On or around May 19, 2016, The Marshall Project, in collaboration with Defendant VICE Media LLC, published Dankovich's essay under the title I'm Losing My Mind after Refusing to Plead Insanity for Murdering My Mom. (R.1, PID 5.) In addition to the change in title, Dankovich claims Defendants made other changes to the text of his essay, including that he pleaded no contest to the murder of his mother when he pleaded guilty, and that “around”-not “on” - his eleventh birthday he was taken to the hospital for physical abuse by his mother. (R.1, PID 11.)

         On May 30, 2016, Dankovich emailed Hager about his objections to the essay and focused primarily on the title. (R. 1, PID 55.) In the email, he stated that he did not write the title, and yet it “is written as if it were a quotation from me.” (Id.) Hager responded the next day that he was sorry Dankovich was upset by the piece, and explained that VICE Media writes the headlines and that oftentimes it is written in the first person even if it is not a quotation. (R. 1, PID 56.) Hager also stated that the factual issues Dankovich raised were changed by a fact-checker. (Id.) In a later email, Hager reported that the plea issue was corrected, and that the fact-checker made an error. (R. 1, PID 65.) Hager also stated that “I take personal responsibility for not making it clear to you that the headline would be whatever the editors decided they wanted it to be, ” but advised Defendants would not be changing the title. (Id.)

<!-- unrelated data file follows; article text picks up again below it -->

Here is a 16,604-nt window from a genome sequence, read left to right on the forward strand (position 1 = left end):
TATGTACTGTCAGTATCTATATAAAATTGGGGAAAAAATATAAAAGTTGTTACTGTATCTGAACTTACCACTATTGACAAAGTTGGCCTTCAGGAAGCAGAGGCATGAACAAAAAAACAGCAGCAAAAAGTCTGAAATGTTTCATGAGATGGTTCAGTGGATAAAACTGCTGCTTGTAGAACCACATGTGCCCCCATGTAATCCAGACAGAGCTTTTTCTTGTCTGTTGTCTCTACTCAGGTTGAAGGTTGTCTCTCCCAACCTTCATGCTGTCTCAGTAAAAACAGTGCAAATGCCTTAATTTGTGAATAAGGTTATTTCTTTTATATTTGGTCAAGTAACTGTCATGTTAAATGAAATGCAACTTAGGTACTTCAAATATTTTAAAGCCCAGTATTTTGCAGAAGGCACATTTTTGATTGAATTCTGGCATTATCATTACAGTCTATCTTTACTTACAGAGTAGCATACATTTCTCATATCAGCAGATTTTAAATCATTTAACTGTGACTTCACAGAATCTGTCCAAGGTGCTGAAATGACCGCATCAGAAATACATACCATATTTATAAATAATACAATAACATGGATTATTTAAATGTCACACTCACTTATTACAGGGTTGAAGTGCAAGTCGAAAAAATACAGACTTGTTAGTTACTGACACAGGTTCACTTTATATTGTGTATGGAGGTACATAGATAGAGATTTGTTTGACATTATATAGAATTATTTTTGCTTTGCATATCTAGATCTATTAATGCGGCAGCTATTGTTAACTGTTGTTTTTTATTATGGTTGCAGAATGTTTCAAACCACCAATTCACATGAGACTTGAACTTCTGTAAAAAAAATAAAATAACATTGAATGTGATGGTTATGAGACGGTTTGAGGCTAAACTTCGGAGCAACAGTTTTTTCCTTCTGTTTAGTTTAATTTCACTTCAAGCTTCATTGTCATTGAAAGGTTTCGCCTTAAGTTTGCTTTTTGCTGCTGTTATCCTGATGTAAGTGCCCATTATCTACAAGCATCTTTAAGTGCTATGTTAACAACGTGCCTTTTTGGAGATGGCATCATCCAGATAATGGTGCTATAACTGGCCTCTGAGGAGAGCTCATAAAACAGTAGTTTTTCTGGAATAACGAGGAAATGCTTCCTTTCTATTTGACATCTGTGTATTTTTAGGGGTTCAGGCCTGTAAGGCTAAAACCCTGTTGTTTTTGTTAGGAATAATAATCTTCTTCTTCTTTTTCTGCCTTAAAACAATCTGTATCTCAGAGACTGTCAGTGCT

In July 2016, Dankovich sent a cease and desist letter to the Marshall Project regarding their alleged copyright infringement. (R. 1, PID 7, 66-67.)

         B.